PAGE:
No, former Packers quarterback Brett Favre did not return to the NFL in 2010 because his undeniable love of the game, or the fact that he was coming off his best ever NFL season statistically, or because his Vikings were one ill-fated, across-the-body throw in New Orleans from making their first Super Bowl in over 20 years.
It was much simpler than that.
In his latest segment of an interview with NFL Network’s Deion Sanders, Favre revealed his true motivation for playing his 20th NFL season in 2010. Favre returned because of the money.
“First of all, the money was too good,” Favre said.
Sanders responded by thanking Favre for “being honest” in his response.
“I hate to say it’s about money,” Favre continued. “But I felt the money was a lot — great.”
Look, this if far from a “takedown” piece—as Aaron Sorkin’s Will McAvoy would call it—of Favre. Unlike many Packers fans, I have very little in terms of ill-will towards Favre, and I’d much rather put the time period after 2008 behind the fan base than continue to dwell on the fractured relationship.
And to admit that taking somewhere near $20 million (Favre signed with the Vikings in the summer of 2009 for two years, $25 million, but re-worked the deal to push most of the money to 2010) was a big factor in his ultimate decision isn’t exactly the worst act in the history of the world. A precious few of us can even fathom turning down $20 million if it was presented to us.
But for a quarterback who was critically acclaimed for his “just having fun out there” style, and his unshakeable love for the game of football, Favre’s comments to Sanders make the former Packers quarterback seem a little disingenuous, to say the least.
Truth be told, Packers fans are probably used to coming to terms with some of Favre’s disingenuity over the recent years. For most, the proverbial light has been shed on the former golden boy of Green Bay.
The NFL’s holder of most career quarterback records didn’t stop with the money. Using his revisionist glasses, Favre appeared to be foresee the Vikings’ eventual collapse.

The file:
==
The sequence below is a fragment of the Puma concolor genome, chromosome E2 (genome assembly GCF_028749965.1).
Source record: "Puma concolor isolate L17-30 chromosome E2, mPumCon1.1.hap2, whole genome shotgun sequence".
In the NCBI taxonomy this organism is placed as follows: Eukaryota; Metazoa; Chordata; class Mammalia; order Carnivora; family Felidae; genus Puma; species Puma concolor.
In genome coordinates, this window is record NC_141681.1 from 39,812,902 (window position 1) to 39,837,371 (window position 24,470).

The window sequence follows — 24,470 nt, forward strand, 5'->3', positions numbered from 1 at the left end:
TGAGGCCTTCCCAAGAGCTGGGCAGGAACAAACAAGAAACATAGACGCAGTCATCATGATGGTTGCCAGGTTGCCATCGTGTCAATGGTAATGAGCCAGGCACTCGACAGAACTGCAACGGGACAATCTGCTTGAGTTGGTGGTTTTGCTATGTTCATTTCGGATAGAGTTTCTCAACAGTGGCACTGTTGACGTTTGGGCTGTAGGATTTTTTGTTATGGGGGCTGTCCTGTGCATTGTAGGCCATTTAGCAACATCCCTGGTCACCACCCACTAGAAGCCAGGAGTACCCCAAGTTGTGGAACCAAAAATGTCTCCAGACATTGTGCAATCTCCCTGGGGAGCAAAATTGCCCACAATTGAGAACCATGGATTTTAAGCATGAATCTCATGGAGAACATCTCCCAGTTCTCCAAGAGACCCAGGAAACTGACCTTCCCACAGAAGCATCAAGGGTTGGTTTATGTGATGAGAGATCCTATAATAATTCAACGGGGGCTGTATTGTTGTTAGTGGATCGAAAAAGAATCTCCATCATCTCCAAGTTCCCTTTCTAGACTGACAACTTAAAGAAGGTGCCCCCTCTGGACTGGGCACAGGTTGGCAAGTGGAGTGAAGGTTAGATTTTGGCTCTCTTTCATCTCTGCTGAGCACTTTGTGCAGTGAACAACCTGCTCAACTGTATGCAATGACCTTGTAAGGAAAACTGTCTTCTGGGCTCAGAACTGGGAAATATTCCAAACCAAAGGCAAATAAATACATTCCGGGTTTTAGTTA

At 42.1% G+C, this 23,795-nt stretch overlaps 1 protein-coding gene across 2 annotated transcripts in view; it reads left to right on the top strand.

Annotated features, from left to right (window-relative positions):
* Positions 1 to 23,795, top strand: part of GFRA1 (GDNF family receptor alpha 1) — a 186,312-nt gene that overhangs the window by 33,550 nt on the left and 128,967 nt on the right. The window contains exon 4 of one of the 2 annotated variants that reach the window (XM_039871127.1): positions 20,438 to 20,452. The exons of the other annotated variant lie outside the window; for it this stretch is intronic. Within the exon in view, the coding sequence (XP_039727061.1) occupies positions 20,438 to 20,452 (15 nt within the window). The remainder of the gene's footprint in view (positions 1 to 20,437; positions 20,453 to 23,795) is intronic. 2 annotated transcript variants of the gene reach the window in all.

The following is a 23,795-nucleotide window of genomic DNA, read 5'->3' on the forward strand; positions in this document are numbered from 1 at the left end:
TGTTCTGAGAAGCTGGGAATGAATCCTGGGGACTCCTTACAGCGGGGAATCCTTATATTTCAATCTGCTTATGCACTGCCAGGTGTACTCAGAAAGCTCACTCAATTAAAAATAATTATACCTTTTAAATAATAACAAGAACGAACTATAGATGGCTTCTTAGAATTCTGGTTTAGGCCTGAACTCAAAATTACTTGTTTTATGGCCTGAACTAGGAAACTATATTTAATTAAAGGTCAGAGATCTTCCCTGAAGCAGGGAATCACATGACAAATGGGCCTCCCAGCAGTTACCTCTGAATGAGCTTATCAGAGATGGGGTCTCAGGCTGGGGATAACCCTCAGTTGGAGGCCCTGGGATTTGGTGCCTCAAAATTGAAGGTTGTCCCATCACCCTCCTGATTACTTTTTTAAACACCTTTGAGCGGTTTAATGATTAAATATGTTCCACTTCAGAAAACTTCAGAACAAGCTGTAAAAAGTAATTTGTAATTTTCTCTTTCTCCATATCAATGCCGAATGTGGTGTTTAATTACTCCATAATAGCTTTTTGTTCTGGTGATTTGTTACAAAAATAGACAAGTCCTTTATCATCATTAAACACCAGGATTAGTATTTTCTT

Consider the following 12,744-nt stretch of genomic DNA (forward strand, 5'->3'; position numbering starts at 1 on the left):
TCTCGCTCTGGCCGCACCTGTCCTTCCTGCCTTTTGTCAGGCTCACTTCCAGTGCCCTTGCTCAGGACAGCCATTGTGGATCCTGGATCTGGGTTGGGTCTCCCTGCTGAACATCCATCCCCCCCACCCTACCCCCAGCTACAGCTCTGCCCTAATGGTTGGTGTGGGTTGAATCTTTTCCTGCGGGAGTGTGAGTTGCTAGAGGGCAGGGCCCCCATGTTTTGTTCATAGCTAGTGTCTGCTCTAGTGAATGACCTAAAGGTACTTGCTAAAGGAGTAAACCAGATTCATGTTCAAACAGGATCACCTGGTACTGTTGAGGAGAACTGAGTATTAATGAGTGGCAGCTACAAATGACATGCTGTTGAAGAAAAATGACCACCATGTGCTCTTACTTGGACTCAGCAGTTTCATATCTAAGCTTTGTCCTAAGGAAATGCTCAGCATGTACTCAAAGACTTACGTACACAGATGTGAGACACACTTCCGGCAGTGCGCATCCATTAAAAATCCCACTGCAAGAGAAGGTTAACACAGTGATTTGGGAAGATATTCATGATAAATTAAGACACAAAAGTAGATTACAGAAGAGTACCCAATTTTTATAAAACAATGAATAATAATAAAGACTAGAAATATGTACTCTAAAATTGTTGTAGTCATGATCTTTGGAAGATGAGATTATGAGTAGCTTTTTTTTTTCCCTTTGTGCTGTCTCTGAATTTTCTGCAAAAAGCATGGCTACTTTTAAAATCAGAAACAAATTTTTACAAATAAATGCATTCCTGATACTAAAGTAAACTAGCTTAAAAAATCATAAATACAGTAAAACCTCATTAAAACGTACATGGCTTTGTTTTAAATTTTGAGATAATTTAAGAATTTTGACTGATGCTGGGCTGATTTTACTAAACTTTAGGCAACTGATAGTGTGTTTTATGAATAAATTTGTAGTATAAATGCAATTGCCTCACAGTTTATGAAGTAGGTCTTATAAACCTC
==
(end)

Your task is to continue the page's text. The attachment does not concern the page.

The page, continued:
Favre was brutally honest about his opinion of the Vikings’ chances in 2010, despite coming off a 13-3 season in which Favre threw for 4,202 yards, 33 touchdowns and seven interceptions and had the Vikings just one bad decision from Favre away from the Vikings playing the Indianapolis Colts in Super Bowl XLIV instead of the Saints.
“But the guys, I kinda felt like, even though I knew it was gonna be next to impossible (to repeat 2009) — I wouldn’t tell them (that) – Sidney (Rice) and Jared (Allen) and Big Hutch (Steve Hutchinson) and Adrian (Peterson), they were like, ‘Hey, unfinished business.’ And I just knew that it probably was finished, but I did feel like if I didn’t try it (I’d regret it),” Favre said.
Favre even considered the birth of his daughter’s son as a precursor.
“I don’t know too many grandpas that have had a lot of success leading us to the Super Bowl,” Favre joked. “I knew this wasn’t going to end good.”
Despite the worries, however, Favre did return, and he subsequently suffered through the worst season of his NFL career. The Vikings won just six games in 2010, and Favre threw just 11 touchdowns against 19 interceptions. He was beaten and battered, and he eventually snapped his iron-man streak of consecutive games started at 321.
The Packers beat Favre twice, including a thrilling early-season game at Lambeau Field in which Favre threw a pick-six, and once again in Minnesota when Aaron Rodgers laid a beat down on the old man in front of his Metrodome crowd.
In his last ever game—a start at TCF Bank Field in Minneapolis against the Chicago Bears—Favre lasted just seven throws and the Vikings lost, 40-14. Favre (concussion) wouldn’t take another NFL snap.
Instead of going out with a bang, Favre went out with a whimper, a limp, a headache. And then his former backup, a player he hated GM Ted Thompson for bringing in behind him, went on to win MVP in Super Bowl XLV as the Packers beat the Pittsburgh Steelers.
And the decision for Favre—a golden boy in the media for reasons exactly the opposite of this—came down mostly to money.
Love him, dislike or loath him, that reality is a sad one.